Stay Away from that Thermostat!

At this time of year, as the thermometer continues its seasonable drop, the colder air that comes with the change has people changing, too — not simply from shorts and T-shirts to long pants and sweaters, but for some, in the way they interact with others.

Can cold weather really make people miserable and mean to each other, and unsettling to deal with and be around?

Are normally well-adjusted people prone to turn into and act like Grinches when the temperature dips into the realm of freezing numbers?

To get a better idea of the highs and lows that come with the cold, several area experts in human behavior expressed their views of, and offered their advice to, "cold sufferers" and those they offend — and how all of those involved can make nice when the temperature drops.

Numerous studies have examined the effects a gray day — with its lesser amounts of light — can have on a person's mood. The evidence can be seen in a condition known as Seasonal Affective Disorder, or SAD, identified in the 1980s. The condition deals with melatonin, and seems to affect no more than 5 percent of the population.

"While temperature seems to have less of an effect on mood and behavior, cold weather, just as hot weather, can affect some people negatively," according to David Baron, D.O., professor and chair of psychiatry and behavioral science at Temple University's School of Medicine and Hospital.

"Some people simply can't stand cold weather, and some can't stand hot weather. In each case, the changes can make them a little more cranky, and in these cases and others about temperature and weather preferences, it's very idiosyncratic.

"Some people just feel more comfortable in one condition or the other," he said, adding that "while the body can't tolerate much change in temperature, the brain keeps the body's core temperature in a very narrow range."

He observed that the automobile industry has tapped into just how sensitive many people have become to cold and hot by building cars that have separate controls for air-conditioning and heat.

"Much of someone's preference about temperature is related to what the temperature means to that person, the connections made between what someone links with cold. For example," he continued, "it may be that someone has a positive (or negative) memory of the cold because it brings snow, while the high humidity, common in Philadelphia, may influence someone to hate hot weather."

Temperature change also can mean a change of pace, as people go from the generally more active days of summer and fall to the generally quieter times of winter. For some, that can mean becoming more withdrawn, and perhaps being perceived as being less friendly and less agreeable.

Older … and Colder?
"In general," said Baron, "the older someone gets, the less tolerant to cold that person becomes," which may explain why so many older people seek warmer environments, such as Florida and Arizona, rather than Minnesota.

Ways to adjust to the "cold combat" that can happen to families, he recommended, are to identify how someone reacts to cold, as well as to heat and to light, and then decide "at what level to manipulate my own environment, while learning to live within it and be sensitive to others' needs, too, so little arguments don't become bigger ones."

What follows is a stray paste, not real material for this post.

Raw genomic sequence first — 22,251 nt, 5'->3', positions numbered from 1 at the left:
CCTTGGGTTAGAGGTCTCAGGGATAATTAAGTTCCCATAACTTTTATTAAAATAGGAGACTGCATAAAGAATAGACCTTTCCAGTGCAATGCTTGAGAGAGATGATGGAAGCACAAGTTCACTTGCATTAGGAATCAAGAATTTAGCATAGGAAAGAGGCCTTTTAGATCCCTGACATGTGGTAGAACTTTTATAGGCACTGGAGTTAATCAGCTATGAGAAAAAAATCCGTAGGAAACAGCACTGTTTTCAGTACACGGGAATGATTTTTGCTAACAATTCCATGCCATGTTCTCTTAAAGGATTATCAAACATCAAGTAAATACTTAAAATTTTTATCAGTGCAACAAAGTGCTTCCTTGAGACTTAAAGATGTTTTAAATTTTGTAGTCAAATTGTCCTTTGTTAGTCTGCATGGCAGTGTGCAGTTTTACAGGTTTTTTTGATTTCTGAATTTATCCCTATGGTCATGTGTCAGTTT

In the spirit of compromise and "appropriate negotiations in the house," said Baron, some of the steps might include adjusting the heater's thermostat to everyone's satisfaction.

At Thomas Jefferson University, Michael Rosenthal, M.D., of the department of family and community medicine, discussed the emotional and physical effects cold weather can have.

"Some people may act differently in colder weather. They won't go outside, for example, and won't even walk to the market because of the cold," he said. "Emotionally, they may tend to isolate themselves more and engage in less social interaction, and that could lead to friction at home and elsewhere.

"People can be on opposite sides in almost any issue in a relationship, so cold weather could cause some stress for partners."

If people don't like the cold, they may also curtail healthful activities, being less likely to exercise, he added.

Most do respond to social interaction, according to the doctor, because "we're social beings, and not spending time with one another is missed by most people."

The cold can be especially hard for those who have issues in their lives to begin with, Rosenthal acknowledged: "If you're someone who tends to get down, first do what it takes to accept the fact that it's cold outside — set up some times to do things with family and friends, and give yourself an incentive or reward to get over the hurdle.

"Having a specific plan and specific approach in place can help to make people feel better."

Dr. Joel Schwartz, chief of psychiatry at Abington Memorial Hospital, reported how someone reacts to cold weather depends on that person's internal temperature system.

"It reminds me of mothers and babies, and how each reacts to cold," he said. "For example, if a baby reacts negatively to cold and positively to heat, the mother might want the opposite to be the case, because, perhaps, she prefers cold and dislikes heat.

"But that's exactly the point; we're all different when it comes to preferring cold weather or hot weather. Basically, if you like one over the other that's fine.

"And, if you don't, that's fine, too."


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